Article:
Toward Competency-Based Medical Education in India Top

Introduction of competency-based medical education (CBME) in Indian medical schools has the potential to deliver the desired results. More specifically, CBME can help all learners raise their level of competency and be better prepared for the real world challenges that are inherent in the medical profession.[1],[6] CBME, however, is a highly resource-intensive program that requires a large number of resources for its successful implementation.[2] Multiple prerequisites have been identified for the successful planning and smooth implementation of a CBME in medical colleges in India [Table 1].
Table 1: Prerequisites for initiation of competency-based medical education

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Promising evidence

CBME implementation in India is still in early development stages as the regulatory body for medical education, the Medical Council of India (MCI), has not yet made it mandatory for medical institutions to shift from conventional education models to CBME.[1],[10] Although the need of CBME has been acknowledged for some time, medical colleges have only recently begun to move forward with this transition.[10],[11] Further, some institutions have begun framing the competencies desired for different subjects areas, but the formulation of milestones and assessments is still on hold in the absence of approval and guidance from the MCI.[1]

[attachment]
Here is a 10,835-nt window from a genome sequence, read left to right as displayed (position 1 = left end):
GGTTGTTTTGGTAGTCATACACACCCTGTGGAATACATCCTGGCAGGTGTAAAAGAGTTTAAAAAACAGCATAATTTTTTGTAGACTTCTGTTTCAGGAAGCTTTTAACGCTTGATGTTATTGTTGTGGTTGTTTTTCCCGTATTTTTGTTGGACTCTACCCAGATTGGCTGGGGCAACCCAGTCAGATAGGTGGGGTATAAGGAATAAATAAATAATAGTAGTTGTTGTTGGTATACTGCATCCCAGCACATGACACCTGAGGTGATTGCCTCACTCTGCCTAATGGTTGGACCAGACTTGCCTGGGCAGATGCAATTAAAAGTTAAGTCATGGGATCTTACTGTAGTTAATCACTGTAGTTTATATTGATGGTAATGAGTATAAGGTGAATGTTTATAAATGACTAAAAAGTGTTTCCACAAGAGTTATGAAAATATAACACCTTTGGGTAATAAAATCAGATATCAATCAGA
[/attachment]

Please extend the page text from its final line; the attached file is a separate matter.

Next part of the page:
Nevertheless, there is a positive movement toward implementation of CBME in India, as demonstrated by the recent release of Graduate Medical Regulations 2017 that has defined subject-specific competencies that medical students should acquire upon completion of each course.[12] Since 2016, the Sri Balaji Vidyapeeth has adopted CBME for all the postgraduate courses running in two of its constituent medical colleges, namely Shri Sathya Sai Medical College and Research Institute and Mahatma Gandhi Medical College and Research Institute.[13] Faculty members and postgraduate students have been made aware of CBME, and subject-specific entrustable professional activities (EPAs) have been planned.[13] The assessment process has also been introduced using workplace-based assessment tools.[13] For all postgraduate students, an e-portfolio has been implemented in which learning is monitored over time.[13] The initial experience has been encouraging, but many improvements and refinements are needed, especially in the areas of assessment and certification.[13]

A call to change

The MCI has already provided a framework to initiate the implementation of CBME in India.[12] However, the council has not made CBME mandatory. Thus, the use of CBME in India is extremely limited at this time.[12] The first priority to promote change in medical education in India is to design a CBME curriculum and make it mandatory for all medical colleges by a given timeframe.[12] Second, the number of faculty in each specialty would need to be increased for the implementation of CBME.[12],[14] All enrolled faculty would then be required to train on CBME best practices, which has already begun across the nation through various nodal and regional centers for faculty development under the direction of MCI.[14] The basic aim of these workshops is to familiarize faculty members with the advantages of a CBME program and the ways in which faculty can help ensure a smooth transition at their respective institutions.[14]